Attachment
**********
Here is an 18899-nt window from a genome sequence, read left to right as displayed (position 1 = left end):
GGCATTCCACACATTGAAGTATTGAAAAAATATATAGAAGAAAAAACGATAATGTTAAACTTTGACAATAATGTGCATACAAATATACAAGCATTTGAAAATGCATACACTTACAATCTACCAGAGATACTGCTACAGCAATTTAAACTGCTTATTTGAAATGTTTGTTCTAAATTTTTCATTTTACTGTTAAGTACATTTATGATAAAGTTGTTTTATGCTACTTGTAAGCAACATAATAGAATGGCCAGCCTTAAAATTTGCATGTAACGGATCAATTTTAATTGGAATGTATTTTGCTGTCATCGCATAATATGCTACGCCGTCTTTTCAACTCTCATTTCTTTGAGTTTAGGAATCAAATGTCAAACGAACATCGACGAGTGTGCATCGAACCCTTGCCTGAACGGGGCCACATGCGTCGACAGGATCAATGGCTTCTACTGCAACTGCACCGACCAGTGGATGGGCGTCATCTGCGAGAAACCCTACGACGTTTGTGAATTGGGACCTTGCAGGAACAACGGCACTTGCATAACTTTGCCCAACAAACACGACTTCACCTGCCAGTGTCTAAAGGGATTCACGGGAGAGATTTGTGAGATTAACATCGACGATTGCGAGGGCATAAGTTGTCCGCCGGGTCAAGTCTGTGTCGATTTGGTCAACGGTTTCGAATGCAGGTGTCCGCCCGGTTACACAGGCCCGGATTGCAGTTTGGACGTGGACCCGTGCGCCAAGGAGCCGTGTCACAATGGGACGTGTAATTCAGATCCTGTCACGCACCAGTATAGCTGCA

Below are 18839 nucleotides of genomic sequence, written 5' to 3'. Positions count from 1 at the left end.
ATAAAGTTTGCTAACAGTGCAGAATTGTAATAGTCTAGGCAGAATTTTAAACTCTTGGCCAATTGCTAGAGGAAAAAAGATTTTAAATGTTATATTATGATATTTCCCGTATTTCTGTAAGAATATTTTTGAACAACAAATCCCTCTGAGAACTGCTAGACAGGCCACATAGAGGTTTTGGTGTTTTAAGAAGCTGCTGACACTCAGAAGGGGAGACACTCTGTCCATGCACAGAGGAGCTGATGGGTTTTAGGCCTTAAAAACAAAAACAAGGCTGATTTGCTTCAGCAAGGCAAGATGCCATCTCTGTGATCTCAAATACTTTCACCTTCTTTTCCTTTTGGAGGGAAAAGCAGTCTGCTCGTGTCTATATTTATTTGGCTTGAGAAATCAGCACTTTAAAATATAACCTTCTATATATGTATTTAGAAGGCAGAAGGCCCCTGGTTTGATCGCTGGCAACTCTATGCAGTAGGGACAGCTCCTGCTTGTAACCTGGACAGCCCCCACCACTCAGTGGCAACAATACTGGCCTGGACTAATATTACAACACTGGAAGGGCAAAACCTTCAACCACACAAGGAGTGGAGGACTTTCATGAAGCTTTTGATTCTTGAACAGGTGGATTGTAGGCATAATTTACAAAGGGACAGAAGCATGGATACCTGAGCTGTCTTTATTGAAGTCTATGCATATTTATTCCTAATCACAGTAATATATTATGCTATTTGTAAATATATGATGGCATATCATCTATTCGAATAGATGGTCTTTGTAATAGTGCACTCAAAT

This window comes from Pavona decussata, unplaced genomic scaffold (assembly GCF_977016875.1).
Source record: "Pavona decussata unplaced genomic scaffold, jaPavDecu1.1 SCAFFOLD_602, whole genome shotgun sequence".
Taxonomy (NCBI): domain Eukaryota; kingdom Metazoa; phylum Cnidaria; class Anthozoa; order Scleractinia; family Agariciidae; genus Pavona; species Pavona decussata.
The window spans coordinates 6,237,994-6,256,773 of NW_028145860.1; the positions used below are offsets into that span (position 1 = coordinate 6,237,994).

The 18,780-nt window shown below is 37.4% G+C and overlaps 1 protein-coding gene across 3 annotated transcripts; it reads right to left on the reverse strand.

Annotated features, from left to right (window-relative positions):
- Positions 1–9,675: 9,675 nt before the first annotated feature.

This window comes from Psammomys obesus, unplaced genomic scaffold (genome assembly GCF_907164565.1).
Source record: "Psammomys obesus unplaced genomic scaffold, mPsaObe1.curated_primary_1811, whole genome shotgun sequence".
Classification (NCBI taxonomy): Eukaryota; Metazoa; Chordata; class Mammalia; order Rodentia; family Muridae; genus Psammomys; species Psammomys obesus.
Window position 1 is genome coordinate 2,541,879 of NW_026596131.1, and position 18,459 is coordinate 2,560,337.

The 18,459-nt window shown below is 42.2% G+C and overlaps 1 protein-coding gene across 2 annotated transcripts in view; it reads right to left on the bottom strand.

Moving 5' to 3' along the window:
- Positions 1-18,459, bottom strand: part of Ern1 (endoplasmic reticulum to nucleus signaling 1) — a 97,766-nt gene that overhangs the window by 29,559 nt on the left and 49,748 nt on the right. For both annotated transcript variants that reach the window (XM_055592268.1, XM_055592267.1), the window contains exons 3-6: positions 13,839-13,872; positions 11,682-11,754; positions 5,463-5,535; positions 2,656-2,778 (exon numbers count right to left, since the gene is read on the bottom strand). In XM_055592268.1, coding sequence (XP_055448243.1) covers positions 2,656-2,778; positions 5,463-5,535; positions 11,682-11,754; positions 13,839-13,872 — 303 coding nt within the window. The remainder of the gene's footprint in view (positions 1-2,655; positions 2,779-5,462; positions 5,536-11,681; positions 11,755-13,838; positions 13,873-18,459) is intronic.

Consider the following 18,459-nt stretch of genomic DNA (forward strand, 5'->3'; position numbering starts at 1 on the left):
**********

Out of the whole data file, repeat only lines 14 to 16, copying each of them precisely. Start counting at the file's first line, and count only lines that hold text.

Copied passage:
Classification (NCBI taxonomy): Eukaryota; Metazoa; Chordata; class Mammalia; order Rodentia; family Muridae; genus Psammomys; species Psammomys obesus.
Window position 1 is genome coordinate 2,541,879 of NW_026596131.1, and position 18,459 is coordinate 2,560,337.

The 18,459-nt window shown below is 42.2% G+C and overlaps 1 protein-coding gene across 2 annotated transcripts in view; it reads right to left on the bottom strand.